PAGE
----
Coronavirus – possible wage relief for employers

Increasing numbers of employers are applying to the Ministry of Social Affairs and Employment for permits to apply reductions in working hours (in Dutch: Werktijdverkorting, “WTV”) arising from Coronavirus (Covid-19) and the resulting government measures. If they have such a permit, employers can then apply to the Employee Insurance Agency (UWV) for a temporary payment under the Unemployment Benefits Act (in Dutch: Werkloosheidwet, “WW”) for their employees.

There appears to be a lot of uncertainty about WTV and mostly about the duty to continue paying wages. We will give an explanation of this in what follows.

Conditions for reduction in working hours

A WTV permit is issued if the employer has at least 20% less work for a period of between 2 and 24 weeks because of some extraordinary circumstance that is not part of its normal commercial risk. The government has now classified Coronavirus as being such an extraordinary circumstance.

A permit will not be issued:

  • for the period before the date when the ministry receives the WTV application. This means that WTV does not have retroactive effect;
  • to the extent that the number of staff members working for the employer’s business is not in line with reasonable requirements (i.e. where the employer just has too many employees on the payroll);
  • if the reduction in work is associated with a strike.

The ministry issues a WTV permit for a maximum of six weeks. If there is still not enough work after this, the ministry can extend the permit up to three times, each for a maximum of six weeks.

A WTV permit cannot be applied for in relation to agency workers, on-call staff with zero hours contracts or employees who became ill before the WTV permit period started. For this last category, there is after all an obligation to continue paying wages based on illness. Self-employed individuals without employees are also excluded from WTV. However, they can possibly rely on the Assistance for the Self-employed Decree [Besluit bijstandverlening zelfstandigen].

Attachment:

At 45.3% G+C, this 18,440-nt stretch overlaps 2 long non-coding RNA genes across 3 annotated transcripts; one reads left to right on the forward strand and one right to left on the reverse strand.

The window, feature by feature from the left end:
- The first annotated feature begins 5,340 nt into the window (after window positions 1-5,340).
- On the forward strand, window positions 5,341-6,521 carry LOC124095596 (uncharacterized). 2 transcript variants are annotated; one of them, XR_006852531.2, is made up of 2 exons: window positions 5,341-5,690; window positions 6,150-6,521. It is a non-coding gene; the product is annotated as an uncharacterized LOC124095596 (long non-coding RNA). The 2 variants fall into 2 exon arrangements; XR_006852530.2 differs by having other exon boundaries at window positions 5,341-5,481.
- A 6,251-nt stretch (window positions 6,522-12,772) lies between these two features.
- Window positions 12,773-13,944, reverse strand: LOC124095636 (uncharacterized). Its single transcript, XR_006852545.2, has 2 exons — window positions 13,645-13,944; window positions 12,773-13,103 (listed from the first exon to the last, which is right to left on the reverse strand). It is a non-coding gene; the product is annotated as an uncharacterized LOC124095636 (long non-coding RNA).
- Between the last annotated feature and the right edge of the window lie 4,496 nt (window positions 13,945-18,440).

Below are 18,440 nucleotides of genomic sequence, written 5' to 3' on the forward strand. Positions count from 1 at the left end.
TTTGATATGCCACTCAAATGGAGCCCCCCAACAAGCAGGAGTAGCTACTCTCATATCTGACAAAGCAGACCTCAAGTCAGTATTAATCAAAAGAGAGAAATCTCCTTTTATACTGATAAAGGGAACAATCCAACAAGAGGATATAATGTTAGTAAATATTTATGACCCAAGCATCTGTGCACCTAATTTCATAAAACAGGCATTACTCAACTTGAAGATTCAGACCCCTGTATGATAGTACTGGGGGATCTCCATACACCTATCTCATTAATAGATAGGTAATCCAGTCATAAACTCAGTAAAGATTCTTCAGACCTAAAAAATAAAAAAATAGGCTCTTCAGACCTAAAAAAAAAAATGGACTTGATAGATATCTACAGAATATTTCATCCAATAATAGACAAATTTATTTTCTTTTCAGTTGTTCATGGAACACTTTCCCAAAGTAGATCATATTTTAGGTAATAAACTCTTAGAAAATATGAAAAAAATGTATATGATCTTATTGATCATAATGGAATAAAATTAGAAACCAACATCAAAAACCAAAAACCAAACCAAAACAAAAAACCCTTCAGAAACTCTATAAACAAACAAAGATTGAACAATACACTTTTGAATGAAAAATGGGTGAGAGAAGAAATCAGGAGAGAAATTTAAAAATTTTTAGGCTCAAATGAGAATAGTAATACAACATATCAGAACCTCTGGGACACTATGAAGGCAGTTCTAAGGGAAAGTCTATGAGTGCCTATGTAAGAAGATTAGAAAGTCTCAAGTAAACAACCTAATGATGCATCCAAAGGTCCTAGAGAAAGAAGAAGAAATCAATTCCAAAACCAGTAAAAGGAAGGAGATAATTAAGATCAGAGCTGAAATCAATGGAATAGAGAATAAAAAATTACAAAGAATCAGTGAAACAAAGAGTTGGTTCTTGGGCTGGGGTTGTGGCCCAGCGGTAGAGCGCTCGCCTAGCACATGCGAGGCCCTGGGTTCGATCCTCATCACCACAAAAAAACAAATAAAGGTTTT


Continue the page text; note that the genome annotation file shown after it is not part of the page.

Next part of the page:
Obligation to continue paying wages

Various (government) websites, such as, state that employees generally don’t notice WTV and just receive their normal wages. This means that employers using the WTV would have to continue paying full wages and would be (partially) compensated retroactively for any working hours when the employee did not work, by way of the Unemployment Benefits Act (WW) payments awarded to their employees.

First of all, these WW payments are much lower than an employee’s normal wages. The employers therefore pay part of the wage costs for hours when no work is done. If wages are equal to the maximum daily wage, this represents a difference of 25-30%. If wages are more, the difference is even bigger.

What a lot of employers don’t know, in addition to this, is that the statutory right to continued payment of wages when there is insufficient work was amended on 1 January 2020. The Regulation on Unworkable Weather (in Dutch: Regeling onwerkbaar weer) also entered into force on that date.

Regulation on unworkable weather and lapse of obligation to continue paying wages

The title of this regulation is misleading, as it also deals with other extraordinary circumstances, apart from natural extraordinary circumstances such as frost or torrential rain. In terms of this Regulation, the employer’s obligation to continue paying wages lapses if it has obtained a WTV permit.

If the employer obtains a WTV permit, it does not therefore have to continue paying wages to the employees who are covered by that permit. Those employees will then have to rely fully on WW payments for the period by which their working hours are curtailed.

The Regulation on unworkable weather makes no exception for employees who have not built up sufficient WW rights. This means that they too have no right to wages during the WTV period. In addition, employees on high salaries are not compensated for the difference in income resulting from the lower WW payment.


Employers can avail themselves of the possibility offered by the new Regulation on unworkable weather to avoid their obligation to continue paying wages during the WTV period. The question now is whether a lot of employers will take advantage of this opportunity during the Coronavirus crisis.

Inge Slangen & Eric van Dam